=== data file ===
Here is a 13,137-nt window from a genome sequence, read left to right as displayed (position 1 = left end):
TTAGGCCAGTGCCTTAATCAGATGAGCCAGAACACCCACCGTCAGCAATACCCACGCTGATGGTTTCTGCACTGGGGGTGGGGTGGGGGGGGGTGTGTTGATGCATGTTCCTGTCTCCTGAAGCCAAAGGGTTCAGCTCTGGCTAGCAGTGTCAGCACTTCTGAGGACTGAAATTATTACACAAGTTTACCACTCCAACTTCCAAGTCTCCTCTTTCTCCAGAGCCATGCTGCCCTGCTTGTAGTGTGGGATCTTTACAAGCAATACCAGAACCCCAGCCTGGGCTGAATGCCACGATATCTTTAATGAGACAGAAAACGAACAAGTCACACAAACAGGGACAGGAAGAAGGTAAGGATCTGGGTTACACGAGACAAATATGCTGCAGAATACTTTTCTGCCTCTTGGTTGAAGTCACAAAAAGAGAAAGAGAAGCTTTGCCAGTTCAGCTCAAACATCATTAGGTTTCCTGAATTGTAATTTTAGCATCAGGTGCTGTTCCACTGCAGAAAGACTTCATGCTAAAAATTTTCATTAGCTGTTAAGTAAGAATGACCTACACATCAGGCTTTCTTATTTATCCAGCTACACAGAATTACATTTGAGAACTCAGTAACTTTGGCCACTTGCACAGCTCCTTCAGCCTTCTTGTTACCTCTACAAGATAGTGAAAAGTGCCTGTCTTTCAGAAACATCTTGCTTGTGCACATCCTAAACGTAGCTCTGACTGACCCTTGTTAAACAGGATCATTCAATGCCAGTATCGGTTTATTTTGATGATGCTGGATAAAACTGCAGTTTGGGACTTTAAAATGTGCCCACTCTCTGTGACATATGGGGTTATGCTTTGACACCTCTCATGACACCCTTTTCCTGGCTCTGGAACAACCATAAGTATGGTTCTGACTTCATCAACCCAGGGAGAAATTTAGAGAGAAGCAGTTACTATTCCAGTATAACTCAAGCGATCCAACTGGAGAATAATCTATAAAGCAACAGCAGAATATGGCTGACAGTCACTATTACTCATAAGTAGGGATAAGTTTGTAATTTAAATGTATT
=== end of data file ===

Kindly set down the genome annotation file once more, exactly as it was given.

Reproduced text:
Here is a 13,137-nt window from a genome sequence, read left to right as displayed (position 1 = left end):
TTAGGCCAGTGCCTTAATCAGATGAGCCAGAACACCCACCGTCAGCAATACCCACGCTGATGGTTTCTGCACTGGGGGTGGGGTGGGGGGGGGTGTGTTGATGCATGTTCCTGTCTCCTGAAGCCAAAGGGTTCAGCTCTGGCTAGCAGTGTCAGCACTTCTGAGGACTGAAATTATTACACAAGTTTACCACTCCAACTTCCAAGTCTCCTCTTTCTCCAGAGCCATGCTGCCCTGCTTGTAGTGTGGGATCTTTACAAGCAATACCAGAACCCCAGCCTGGGCTGAATGCCACGATATCTTTAATGAGACAGAAAACGAACAAGTCACACAAACAGGGACAGGAAGAAGGTAAGGATCTGGGTTACACGAGACAAATATGCTGCAGAATACTTTTCTGCCTCTTGGTTGAAGTCACAAAAAGAGAAAGAGAAGCTTTGCCAGTTCAGCTCAAACATCATTAGGTTTCCTGAATTGTAATTTTAGCATCAGGTGCTGTTCCACTGCAGAAAGACTTCATGCTAAAAATTTTCATTAGCTGTTAAGTAAGAATGACCTACACATCAGGCTTTCTTATTTATCCAGCTACACAGAATTACATTTGAGAACTCAGTAACTTTGGCCACTTGCACAGCTCCTTCAGCCTTCTTGTTACCTCTACAAGATAGTGAAAAGTGCCTGTCTTTCAGAAACATCTTGCTTGTGCACATCCTAAACGTAGCTCTGACTGACCCTTGTTAAACAGGATCATTCAATGCCAGTATCGGTTTATTTTGATGATGCTGGATAAAACTGCAGTTTGGGACTTTAAAATGTGCCCACTCTCTGTGACATATGGGGTTATGCTTTGACACCTCTCATGACACCCTTTTCCTGGCTCTGGAACAACCATAAGTATGGTTCTGACTTCATCAACCCAGGGAGAAATTTAGAGAGAAGCAGTTACTATTCCAGTATAACTCAAGCGATCCAACTGGAGAATAATCTATAAAGCAACAGCAGAATATGGCTGACAGTCACTATTACTCATAAGTAGGGATAAGTTTGTAATTTAAATGTATT